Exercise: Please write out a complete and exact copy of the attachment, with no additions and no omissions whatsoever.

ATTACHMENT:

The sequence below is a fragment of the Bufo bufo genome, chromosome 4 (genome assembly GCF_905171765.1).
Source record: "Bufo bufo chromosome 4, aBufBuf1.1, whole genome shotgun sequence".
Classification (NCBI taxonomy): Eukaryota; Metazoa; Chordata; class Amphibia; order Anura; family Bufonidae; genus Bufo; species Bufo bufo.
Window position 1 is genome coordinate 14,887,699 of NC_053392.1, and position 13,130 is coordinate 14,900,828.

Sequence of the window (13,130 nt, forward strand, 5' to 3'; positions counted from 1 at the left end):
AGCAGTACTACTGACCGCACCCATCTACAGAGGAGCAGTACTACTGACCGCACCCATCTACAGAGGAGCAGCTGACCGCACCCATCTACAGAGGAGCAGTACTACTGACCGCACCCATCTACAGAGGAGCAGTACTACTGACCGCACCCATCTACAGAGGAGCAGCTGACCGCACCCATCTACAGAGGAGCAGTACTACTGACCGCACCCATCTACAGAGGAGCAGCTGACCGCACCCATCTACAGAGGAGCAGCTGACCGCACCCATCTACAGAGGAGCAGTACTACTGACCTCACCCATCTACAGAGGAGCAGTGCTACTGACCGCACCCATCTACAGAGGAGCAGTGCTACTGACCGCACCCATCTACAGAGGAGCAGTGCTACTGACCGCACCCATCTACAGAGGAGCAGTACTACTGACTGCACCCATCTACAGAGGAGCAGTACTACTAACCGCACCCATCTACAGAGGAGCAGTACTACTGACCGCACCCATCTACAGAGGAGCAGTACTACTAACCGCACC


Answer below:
The sequence below is a fragment of the Bufo bufo genome, chromosome 4 (genome assembly GCF_905171765.1).
Source record: "Bufo bufo chromosome 4, aBufBuf1.1, whole genome shotgun sequence".
Classification (NCBI taxonomy): Eukaryota; Metazoa; Chordata; class Amphibia; order Anura; family Bufonidae; genus Bufo; species Bufo bufo.
Window position 1 is genome coordinate 14,887,699 of NC_053392.1, and position 13,130 is coordinate 14,900,828.

Sequence of the window (13,130 nt, forward strand, 5' to 3'; positions counted from 1 at the left end):
AGCAGTACTACTGACCGCACCCATCTACAGAGGAGCAGTACTACTGACCGCACCCATCTACAGAGGAGCAGCTGACCGCACCCATCTACAGAGGAGCAGTACTACTGACCGCACCCATCTACAGAGGAGCAGTACTACTGACCGCACCCATCTACAGAGGAGCAGCTGACCGCACCCATCTACAGAGGAGCAGTACTACTGACCGCACCCATCTACAGAGGAGCAGCTGACCGCACCCATCTACAGAGGAGCAGCTGACCGCACCCATCTACAGAGGAGCAGTACTACTGACCTCACCCATCTACAGAGGAGCAGTGCTACTGACCGCACCCATCTACAGAGGAGCAGTGCTACTGACCGCACCCATCTACAGAGGAGCAGTGCTACTGACCGCACCCATCTACAGAGGAGCAGTACTACTGACTGCACCCATCTACAGAGGAGCAGTACTACTAACCGCACCCATCTACAGAGGAGCAGTACTACTGACCGCACCCATCTACAGAGGAGCAGTACTACTAACCGCACC